Top Gear (in its original 30-minute format) was a car-based BBC television series produced by BBC Birmingham, broadcast from 1977 to 2001. It consisted of 30-minute magazine format programmes presented by a number of people, including Angela Rippon, Noel Edmonds, William Woollard, and latterly Jeremy Clarkson. In 2002, the show was relaunched in a new one-hour studio-based format.
Originally, Top Gear was a magazine show reviewing new car models and other car-related issues such as road safety. Other features included classic car events and motorsport, the latter often rallying with Tony Mason, Roger Clark's co-driver. Between 1988 and 1991, the programme organised a competition each year to find a new rally driver with the prize being entry into that year's RAC Rally. In 1987, Jon Bentley (now a presenter on Channel 5's gadget show) became producer and editor. Bentley added former Formula One driver Tiff Needell to the programme, and then-Performance Car Magazine journalist Jeremy Clarkson in late 1988 and the programme saw a massive boost in its audience as it became a more humorous, controversial, and unashamedly more critical show. In 1991, William Woollard left the show. Around the same time, Quentin Willson, a former used car salesman, joined. The 1990s also saw the addition of a new female presenter, Michele Newman, who still appears on ITV's Pulling Power. Other presenters included Steve Berry, whose speciality was motorbikes, and racing driver Vicki Butler-Henderson, who joined in 1997.
Among the show's producers were Phil Franklin, Brian Strachan, Jon Bentley and Ken Pollock. Executive producers were Derek Smith, Dennis Adams and Tom Ross.
Despite enduring criticism that the show was overly macho, encouraged irresponsible driving behaviour and ignored the environment, under Clarkson's presentation the show pulled in huge audiences. It became hugely influential with motor manufacturers, since a critical word from the Top Gear team could have a severe negative effect on sales. One such example is the original Vauxhall Vectra about which Clarkson said: "I know it's the replacement for the Cavalier. I know. But I'm telling you it's just a box on wheels." However, even more critical statements have not affected sales of the Toyota Corolla, and extreme praise did not help the Renault Alpine GTA/A610.
In 2001, Five launched Fifth Gear, a car show featuring many of the former Top Gear presenters including Tiff Needell, Quentin Willson and Vicki Butler-Henderson. The show was produced by former Top Gear producer, Jon Bentley. While the entire production team moved from the BBC to Five to create Fifth Gear, Jason Barlow's involvement ceased. The name change was required as the BBC would not relinquish the rights to the Top Gear name (the corporation was (and is) still publishing Top Gear magazine). After the first series of Fifth Gear was completed, the BBC decided to relaunch Top Gear, but in a new studio-based format as opposed to the magazine format used until the cancellation. The show was again presented by Jeremy Clarkson, joined by Richard Hammond, and Jason Dawe. James May replaced Jason Dawe from the second series onwards of the current format. The pre-cancellation show is referred to as "Old Top Gear" when mentioned on the new show due to the differences in style.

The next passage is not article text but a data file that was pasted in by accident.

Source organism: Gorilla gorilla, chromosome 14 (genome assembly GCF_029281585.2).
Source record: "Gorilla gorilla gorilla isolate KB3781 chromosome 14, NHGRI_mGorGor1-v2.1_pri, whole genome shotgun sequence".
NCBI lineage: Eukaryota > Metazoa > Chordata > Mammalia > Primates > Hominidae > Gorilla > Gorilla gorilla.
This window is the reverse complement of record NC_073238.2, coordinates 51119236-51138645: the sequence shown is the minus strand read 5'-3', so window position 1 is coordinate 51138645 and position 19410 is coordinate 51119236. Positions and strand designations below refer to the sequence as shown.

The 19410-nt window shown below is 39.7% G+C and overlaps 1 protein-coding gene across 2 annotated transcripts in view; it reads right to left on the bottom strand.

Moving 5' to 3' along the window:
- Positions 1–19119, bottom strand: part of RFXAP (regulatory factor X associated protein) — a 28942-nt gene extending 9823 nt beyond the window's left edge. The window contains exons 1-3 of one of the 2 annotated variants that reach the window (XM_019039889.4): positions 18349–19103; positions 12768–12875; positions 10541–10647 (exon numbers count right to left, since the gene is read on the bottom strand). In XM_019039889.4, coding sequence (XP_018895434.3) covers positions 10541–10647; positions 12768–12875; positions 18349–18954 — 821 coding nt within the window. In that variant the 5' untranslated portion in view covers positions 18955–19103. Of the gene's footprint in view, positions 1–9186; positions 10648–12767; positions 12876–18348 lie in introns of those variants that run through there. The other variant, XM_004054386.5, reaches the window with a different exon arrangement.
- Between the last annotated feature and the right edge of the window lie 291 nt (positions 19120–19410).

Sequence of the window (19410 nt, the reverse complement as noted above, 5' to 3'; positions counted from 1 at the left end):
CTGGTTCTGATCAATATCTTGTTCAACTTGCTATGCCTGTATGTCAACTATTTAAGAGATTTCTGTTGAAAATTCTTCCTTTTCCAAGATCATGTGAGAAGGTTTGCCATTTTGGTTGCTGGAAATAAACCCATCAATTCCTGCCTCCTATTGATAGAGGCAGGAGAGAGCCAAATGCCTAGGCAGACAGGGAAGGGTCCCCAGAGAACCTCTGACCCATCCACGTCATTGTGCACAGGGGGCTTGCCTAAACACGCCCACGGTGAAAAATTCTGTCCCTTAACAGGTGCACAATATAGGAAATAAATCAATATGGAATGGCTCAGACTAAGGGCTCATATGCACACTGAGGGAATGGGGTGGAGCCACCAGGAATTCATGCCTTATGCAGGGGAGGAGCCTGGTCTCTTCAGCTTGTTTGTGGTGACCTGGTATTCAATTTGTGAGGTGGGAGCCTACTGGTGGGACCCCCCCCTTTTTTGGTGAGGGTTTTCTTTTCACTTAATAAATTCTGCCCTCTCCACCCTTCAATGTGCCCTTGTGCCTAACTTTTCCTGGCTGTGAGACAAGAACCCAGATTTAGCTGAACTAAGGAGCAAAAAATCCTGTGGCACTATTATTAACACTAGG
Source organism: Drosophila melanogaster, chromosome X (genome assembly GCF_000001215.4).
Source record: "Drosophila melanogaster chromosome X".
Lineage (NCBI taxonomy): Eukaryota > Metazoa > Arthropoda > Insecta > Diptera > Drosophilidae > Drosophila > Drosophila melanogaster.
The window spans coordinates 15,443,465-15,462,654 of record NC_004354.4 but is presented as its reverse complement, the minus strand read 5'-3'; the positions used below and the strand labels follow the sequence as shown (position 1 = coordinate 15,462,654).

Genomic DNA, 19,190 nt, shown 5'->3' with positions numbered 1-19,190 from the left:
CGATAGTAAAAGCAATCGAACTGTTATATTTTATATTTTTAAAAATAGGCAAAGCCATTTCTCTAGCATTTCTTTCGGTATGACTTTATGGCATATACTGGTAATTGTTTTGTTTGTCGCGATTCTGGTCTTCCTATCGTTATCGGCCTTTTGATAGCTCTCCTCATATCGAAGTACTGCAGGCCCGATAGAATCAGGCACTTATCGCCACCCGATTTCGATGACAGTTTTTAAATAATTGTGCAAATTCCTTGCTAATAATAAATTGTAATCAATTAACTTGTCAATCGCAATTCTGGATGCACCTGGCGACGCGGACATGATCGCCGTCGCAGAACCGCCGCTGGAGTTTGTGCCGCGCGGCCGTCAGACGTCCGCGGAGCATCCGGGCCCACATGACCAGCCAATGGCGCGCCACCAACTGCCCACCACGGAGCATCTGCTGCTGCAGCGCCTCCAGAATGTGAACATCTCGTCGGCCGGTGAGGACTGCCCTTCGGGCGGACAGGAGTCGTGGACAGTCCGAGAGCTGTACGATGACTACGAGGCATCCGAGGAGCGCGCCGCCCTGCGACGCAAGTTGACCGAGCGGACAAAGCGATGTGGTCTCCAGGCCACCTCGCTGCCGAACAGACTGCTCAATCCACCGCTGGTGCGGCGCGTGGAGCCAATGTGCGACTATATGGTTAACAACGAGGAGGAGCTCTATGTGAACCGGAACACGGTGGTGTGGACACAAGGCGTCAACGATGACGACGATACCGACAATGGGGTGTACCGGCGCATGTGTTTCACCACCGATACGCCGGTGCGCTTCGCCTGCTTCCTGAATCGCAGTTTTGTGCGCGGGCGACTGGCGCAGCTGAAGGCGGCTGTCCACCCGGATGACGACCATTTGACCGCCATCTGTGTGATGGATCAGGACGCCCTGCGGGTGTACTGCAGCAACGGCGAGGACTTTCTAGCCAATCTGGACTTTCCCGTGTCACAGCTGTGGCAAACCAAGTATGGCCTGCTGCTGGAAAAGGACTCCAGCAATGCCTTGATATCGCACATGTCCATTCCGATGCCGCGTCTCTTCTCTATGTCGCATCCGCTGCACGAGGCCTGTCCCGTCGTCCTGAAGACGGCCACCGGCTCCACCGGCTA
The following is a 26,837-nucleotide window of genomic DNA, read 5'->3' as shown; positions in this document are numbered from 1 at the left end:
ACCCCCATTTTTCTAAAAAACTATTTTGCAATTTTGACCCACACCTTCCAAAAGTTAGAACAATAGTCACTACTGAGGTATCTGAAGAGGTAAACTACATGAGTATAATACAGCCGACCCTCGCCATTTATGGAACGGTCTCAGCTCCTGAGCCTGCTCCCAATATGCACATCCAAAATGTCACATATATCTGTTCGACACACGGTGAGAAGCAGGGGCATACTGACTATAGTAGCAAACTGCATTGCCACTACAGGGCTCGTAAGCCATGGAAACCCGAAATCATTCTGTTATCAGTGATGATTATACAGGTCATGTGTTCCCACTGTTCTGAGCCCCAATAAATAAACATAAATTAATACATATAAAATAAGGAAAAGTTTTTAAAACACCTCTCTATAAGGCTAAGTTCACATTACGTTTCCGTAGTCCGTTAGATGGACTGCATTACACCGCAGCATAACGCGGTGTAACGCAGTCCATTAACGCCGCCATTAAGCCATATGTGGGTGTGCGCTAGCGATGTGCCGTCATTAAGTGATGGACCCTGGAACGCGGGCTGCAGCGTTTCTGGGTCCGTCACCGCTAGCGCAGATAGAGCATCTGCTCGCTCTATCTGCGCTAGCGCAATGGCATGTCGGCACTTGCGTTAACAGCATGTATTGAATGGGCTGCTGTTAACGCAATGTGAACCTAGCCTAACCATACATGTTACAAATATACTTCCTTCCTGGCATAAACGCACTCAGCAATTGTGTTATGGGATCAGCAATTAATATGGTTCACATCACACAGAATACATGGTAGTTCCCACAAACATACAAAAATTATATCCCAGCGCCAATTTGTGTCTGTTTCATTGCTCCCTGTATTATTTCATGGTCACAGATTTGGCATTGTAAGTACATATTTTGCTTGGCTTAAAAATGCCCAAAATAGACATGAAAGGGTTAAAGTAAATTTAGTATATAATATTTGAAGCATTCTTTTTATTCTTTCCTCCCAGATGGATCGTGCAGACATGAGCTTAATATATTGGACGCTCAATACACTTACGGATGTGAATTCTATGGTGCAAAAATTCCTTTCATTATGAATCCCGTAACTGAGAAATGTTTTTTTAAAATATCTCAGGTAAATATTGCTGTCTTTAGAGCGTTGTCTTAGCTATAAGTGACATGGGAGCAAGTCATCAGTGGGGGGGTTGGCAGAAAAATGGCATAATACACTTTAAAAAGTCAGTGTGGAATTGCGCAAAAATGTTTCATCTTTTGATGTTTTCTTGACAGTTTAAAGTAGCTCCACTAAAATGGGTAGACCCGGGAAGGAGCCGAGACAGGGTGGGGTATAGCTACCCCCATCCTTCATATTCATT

Due to the success of the main show, other motoring shows on the BBC also carried the Top Gear name including coverage of the British Motor Show, a show dedicated to motorsport, presented by Tiff Needell, Top Gear Motorsport and the Lombard RAC Rally highlights show Top Gear Rally Report. In September 1993, a spin-off magazine, Top Gear Magazine, was launched, featuring articles and columns from the presenters and additional contributors. The magazine has become the UK's best selling car magazine (as of August 2006).
Since the early 1990s, the annual Top Gear J. D. Power Top 100 survey has consulted thousands of UK residents on their car-ownership satisfaction. For legal reasons concerning the non-commercial nature of the BBC, the actual consultation is now restricted to the magazine format, although the results are still used on the show. The survey is now conducted by Experian.
The Top Gear Video Game was not associated with the BBC TV series and the BBC won a court case blocking its creators from obtaining a trademark for it.
After Top Gear's success in the late 1980s and early 1990s, a number of competing programmes were introduced, including Channel 4's driven, ITV's Pulling Power and BBC World's India's Wheels. Some of the presenters on Driven would go on to present Top Gear.
In 2002, Fifth Gear, a TV programme with a similar style was launched on Channel 5, after the original Top Gear was cancelled in 2001 due to low ratings. After the 2002 re-launch of Top Gear in its new 1-hour format, the two shows have been in direct competition, yielding frequent teasing comments from the shows' presenters.
The lowest-ranking cars in the surveys were the Vauxhall Frontera in 1994, Ford Escort in 1995, Lada Samara in both 1996 and 1997, Vauxhall Vectra in 1998, Ford Galaxy in 1999 and the Vauxhall Sintra in 2000 and 2001.
In 1998, Skoda was rated as the most satisfying brand of car in the survey and these findings made the headlines - just a few years earlier, the brand had been the butt of many jokes about the sub-standard design and quality of earlier cars. The Japanese marques - particularly Subaru, Toyota, Honda and Mazda - also received high ratings in Top Gear surveys. Similar praise went to the likes of BMW, Hyundai, Kia, Mitsubishi, Nissan and Volvo. In contrast, many marques received heavy criticism in the surveys - particularly Lada, Fiat, Vauxhall, Peugeot and Alfa Romeo.